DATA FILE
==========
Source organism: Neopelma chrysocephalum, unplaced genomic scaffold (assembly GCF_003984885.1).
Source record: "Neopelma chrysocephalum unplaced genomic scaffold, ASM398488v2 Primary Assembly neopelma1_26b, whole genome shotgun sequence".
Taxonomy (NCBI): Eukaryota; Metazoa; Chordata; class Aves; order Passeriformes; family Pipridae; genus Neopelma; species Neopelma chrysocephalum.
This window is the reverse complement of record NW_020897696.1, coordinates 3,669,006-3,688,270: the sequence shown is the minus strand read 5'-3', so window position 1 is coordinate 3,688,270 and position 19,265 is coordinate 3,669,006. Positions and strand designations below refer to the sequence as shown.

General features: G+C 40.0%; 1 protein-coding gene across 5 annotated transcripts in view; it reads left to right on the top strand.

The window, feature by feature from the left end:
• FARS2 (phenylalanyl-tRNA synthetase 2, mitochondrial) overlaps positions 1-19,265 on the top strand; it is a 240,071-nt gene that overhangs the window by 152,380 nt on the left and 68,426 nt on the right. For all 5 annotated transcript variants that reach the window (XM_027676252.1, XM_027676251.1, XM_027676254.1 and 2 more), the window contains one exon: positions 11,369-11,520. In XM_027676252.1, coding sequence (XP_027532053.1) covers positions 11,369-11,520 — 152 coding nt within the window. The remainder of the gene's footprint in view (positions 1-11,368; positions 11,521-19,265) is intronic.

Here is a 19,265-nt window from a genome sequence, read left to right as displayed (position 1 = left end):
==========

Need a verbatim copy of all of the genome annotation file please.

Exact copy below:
Source organism: Neopelma chrysocephalum, unplaced genomic scaffold (assembly GCF_003984885.1).
Source record: "Neopelma chrysocephalum unplaced genomic scaffold, ASM398488v2 Primary Assembly neopelma1_26b, whole genome shotgun sequence".
Taxonomy (NCBI): Eukaryota; Metazoa; Chordata; class Aves; order Passeriformes; family Pipridae; genus Neopelma; species Neopelma chrysocephalum.
This window is the reverse complement of record NW_020897696.1, coordinates 3,669,006-3,688,270: the sequence shown is the minus strand read 5'-3', so window position 1 is coordinate 3,688,270 and position 19,265 is coordinate 3,669,006. Positions and strand designations below refer to the sequence as shown.

General features: G+C 40.0%; 1 protein-coding gene across 5 annotated transcripts in view; it reads left to right on the top strand.

The window, feature by feature from the left end:
• FARS2 (phenylalanyl-tRNA synthetase 2, mitochondrial) overlaps positions 1-19,265 on the top strand; it is a 240,071-nt gene that overhangs the window by 152,380 nt on the left and 68,426 nt on the right. For all 5 annotated transcript variants that reach the window (XM_027676252.1, XM_027676251.1, XM_027676254.1 and 2 more), the window contains one exon: positions 11,369-11,520. In XM_027676252.1, coding sequence (XP_027532053.1) covers positions 11,369-11,520 — 152 coding nt within the window. The remainder of the gene's footprint in view (positions 1-11,368; positions 11,521-19,265) is intronic.

Here is a 19,265-nt window from a genome sequence, read left to right as displayed (position 1 = left end):